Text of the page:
Millenials – #NewEconomicTrends

MillenialsThere is a lot of buzz about this next generation of young adults in the U.S. workforce as they begin impacting and shaping the economy. Lately, the trend is to define a generation and to stereotype their culture to better understand what they have done in the past, predict what they might do in the future, and evaluate how this will affect us all. For example, there are the Traditionalists, born between 1925-’45, who are considered to be patient, respectful and hard-working. Next came the Baby Boomers, 1946-’64, who are thought to be optimistic, ambitious and cooperative. After that are the Gen X’ers, 1965-’81, described as skeptical, self-reliant and risk-taking. Now we have the Millenials, also called Generation Y, who are described as tech-savvy, hopeful and empathetic. Generalities, of course. However, the specific traits of these 18 to young 30-somethings may already be impacting trends in financial practices and corporate strategies.

Many see this group as comprised of “creatives” in the job market, interested in technical innovation and independent, stylistic pursuits. These young adults are purportedly skeptical of religious, political, and financial institutions, but embrace communalism, companies with good citizenship and are connected to everything around them through social media and smart technology. They are health-conscious, value quality of life over material acquisitions and look to use their incomes to exercise professional control. Increasingly, the Millenials are looking to be entrepreneurial, telecommuting and flexible enough financially to be independent professionally. By 2025, statistics report that Millenials will make up 75% of the workforce, so these trends may play a significant role in how this country does business. Start-ups, working from home, and placing importance on job satisfaction over wealth acquisition are key aspects. Millenials also expect corporations to be increasingly socially responsible. There is strong brand loyalty as both consumers and job-seekers by this generational segment to companies who participate in solutions to social concerns. Many are starting their careers in the Peace Corps, Americorps, and Teach for America. Future job market trends show growth in technology, childcare/education and preventitive healthcare, so the Millenials appear well-positioned to take advantage of these trends.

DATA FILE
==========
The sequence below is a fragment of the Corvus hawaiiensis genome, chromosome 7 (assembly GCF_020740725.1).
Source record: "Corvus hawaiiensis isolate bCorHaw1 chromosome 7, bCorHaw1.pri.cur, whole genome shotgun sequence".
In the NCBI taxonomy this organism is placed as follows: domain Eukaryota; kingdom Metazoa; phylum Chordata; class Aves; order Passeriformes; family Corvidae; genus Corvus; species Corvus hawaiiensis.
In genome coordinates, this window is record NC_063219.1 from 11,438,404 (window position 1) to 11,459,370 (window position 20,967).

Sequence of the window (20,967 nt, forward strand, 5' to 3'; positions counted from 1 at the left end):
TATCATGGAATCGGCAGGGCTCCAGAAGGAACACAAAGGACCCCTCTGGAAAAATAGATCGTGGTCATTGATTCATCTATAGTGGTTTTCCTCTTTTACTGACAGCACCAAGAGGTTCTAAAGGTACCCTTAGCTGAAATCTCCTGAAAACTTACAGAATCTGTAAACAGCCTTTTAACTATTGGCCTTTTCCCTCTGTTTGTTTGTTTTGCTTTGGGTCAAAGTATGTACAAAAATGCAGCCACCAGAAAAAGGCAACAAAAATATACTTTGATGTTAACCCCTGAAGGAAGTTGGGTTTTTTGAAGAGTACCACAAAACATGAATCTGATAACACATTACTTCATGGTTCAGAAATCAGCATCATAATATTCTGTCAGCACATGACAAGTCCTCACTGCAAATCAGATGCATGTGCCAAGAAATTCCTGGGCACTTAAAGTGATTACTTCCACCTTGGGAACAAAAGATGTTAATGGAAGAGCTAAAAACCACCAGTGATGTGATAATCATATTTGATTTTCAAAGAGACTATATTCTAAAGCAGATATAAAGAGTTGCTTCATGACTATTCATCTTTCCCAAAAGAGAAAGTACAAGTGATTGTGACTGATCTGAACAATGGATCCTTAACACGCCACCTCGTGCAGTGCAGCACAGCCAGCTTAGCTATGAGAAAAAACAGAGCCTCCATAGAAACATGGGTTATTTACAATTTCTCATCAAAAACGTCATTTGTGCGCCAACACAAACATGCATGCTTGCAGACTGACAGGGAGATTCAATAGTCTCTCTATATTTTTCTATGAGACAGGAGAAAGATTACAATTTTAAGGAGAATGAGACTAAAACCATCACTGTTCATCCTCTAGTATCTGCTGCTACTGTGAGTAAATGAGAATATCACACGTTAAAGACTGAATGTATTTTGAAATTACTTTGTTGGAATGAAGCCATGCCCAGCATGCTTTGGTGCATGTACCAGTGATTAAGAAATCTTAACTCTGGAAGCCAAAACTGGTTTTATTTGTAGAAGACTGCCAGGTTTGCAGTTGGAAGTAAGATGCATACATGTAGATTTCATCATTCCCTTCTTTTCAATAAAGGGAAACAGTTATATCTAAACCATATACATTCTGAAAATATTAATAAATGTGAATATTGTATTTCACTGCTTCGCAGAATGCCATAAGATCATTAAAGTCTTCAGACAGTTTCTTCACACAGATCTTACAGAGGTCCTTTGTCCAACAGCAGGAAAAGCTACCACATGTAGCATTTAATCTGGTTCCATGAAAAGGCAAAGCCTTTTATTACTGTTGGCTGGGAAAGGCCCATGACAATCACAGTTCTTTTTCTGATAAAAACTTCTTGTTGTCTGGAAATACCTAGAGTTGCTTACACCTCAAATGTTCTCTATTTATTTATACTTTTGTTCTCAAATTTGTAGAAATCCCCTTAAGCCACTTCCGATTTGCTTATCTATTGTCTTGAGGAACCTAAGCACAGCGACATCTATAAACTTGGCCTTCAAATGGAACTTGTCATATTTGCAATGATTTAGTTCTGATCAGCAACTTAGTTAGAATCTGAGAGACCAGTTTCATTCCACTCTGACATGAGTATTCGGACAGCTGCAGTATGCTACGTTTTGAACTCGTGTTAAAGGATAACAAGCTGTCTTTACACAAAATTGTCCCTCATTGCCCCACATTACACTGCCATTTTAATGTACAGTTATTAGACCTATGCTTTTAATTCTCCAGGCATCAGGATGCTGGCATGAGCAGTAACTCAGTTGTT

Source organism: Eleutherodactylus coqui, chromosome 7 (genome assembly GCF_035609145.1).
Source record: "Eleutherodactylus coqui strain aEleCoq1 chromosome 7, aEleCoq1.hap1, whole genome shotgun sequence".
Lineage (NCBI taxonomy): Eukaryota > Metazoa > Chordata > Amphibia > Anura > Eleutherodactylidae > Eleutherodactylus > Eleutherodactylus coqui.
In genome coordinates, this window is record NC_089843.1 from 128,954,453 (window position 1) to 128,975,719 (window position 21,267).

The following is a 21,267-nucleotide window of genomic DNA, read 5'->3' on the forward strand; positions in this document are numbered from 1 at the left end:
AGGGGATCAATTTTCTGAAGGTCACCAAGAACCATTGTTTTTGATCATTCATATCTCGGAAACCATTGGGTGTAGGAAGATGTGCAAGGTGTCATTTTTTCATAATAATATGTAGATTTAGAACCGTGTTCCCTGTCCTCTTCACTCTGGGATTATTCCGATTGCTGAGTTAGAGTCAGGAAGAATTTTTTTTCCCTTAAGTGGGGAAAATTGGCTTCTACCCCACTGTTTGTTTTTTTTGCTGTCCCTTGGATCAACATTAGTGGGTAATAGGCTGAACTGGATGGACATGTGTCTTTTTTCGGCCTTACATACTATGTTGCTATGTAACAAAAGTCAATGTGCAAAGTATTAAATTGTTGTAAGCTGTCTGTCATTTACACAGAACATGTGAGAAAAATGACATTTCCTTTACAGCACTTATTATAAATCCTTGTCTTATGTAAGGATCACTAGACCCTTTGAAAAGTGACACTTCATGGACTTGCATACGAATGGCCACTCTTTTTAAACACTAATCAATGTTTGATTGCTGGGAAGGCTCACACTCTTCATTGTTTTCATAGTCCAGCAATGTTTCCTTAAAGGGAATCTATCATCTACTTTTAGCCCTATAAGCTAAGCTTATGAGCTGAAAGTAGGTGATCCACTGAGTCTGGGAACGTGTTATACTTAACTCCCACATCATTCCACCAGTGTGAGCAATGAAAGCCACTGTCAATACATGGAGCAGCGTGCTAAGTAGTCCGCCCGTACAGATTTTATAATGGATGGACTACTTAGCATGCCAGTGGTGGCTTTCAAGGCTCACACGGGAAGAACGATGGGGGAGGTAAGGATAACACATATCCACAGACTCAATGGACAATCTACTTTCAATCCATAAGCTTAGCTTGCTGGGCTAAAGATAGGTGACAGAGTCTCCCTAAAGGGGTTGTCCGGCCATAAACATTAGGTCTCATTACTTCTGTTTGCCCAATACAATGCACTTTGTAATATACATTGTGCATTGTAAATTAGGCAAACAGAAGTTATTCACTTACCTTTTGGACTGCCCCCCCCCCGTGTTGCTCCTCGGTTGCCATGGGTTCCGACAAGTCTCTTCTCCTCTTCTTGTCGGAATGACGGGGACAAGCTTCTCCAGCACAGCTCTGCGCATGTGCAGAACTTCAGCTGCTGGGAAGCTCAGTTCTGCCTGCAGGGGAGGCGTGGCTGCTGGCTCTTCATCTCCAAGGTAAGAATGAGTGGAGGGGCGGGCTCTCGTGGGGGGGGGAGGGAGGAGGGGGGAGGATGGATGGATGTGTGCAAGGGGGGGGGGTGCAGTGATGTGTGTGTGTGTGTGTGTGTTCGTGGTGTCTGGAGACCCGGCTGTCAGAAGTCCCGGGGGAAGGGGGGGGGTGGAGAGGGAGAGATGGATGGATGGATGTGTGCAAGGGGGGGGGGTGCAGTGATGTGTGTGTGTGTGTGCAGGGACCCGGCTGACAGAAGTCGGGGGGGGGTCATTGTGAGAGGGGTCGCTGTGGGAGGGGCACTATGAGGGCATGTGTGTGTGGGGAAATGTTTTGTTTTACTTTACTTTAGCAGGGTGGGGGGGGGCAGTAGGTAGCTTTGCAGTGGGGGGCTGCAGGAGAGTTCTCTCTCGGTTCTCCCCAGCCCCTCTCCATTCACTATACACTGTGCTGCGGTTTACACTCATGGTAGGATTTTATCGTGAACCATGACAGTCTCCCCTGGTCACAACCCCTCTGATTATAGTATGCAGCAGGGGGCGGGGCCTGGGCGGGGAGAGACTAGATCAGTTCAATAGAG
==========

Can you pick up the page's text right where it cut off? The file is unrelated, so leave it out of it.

In their financial lives, Millenials tend to be extremely cautious. They watched their parents and older generations adversely affected by the 2000 tech bubble and the 2008 recession and it has impacted the way they approach their financial planning. Many are distrustful of banks, think the markets are rigged and believe that technology from services like Google, Amazon, Apple, Paypal or Square will overhaul the system of banking access and financial management. Those that have conquered their residual student loan debts are uber-conservative in their asset allocation and prefer to leave large percentages in cash, rather than trust their savings to equities investing. This is a mistake, cautions many advisors, as the younger investor has the most to gain from balanced, long-term investment strategies. Millenials are understanding of the importance of saving generally and know they cannot depend on the past retirement ‘givens’ of pensions and Social Security. However, only around 13% seek advice from advisors and their conservative and independent approach to their finances keeps them from taking advantage of proven long-term investment opportunities.

In all, the stereotype of the Millenials seems positive… innovative, socially responsible, and fiscally conservative. In pursuit of their long term success, we hope the Millenials develop another trait: recognizing the benefit of sound financial advice.

Ready for Your New, More Secure Credit Card?

credit card with chip cartoonBy the end of 2015, 70% of U.S. credit cards and 41% of U.S. debit cards will have security chips. Yes, these are the chips that Europe, Canada, Mexico and Asia have had for years. Finally, U.S. banks and credit unions are sending out the new cards, both with the traditional strip on the back plus the chip. Merchants are installing new registers to handle them. It’s a big change.

Currently there are two primary credit card technologies in the world. In the 1960s, cards were issued with a magnetic stripe to carry encoded cardholder information. The problem is that the magnetic bits of information are “fairly simple” to decode and then can be re-encoded on another credit card to make fraudulent purchases. Europe and the rest of the world has been way ahead of the U.S. in combating fraudulent losses. Their card encrypts data within a chip-embedded card that resembles the SIM in a smartphone. These Chip-and-Pin cards are known as EMV, Europay Mastercard Visa and they make it much more difficult for the bad guys.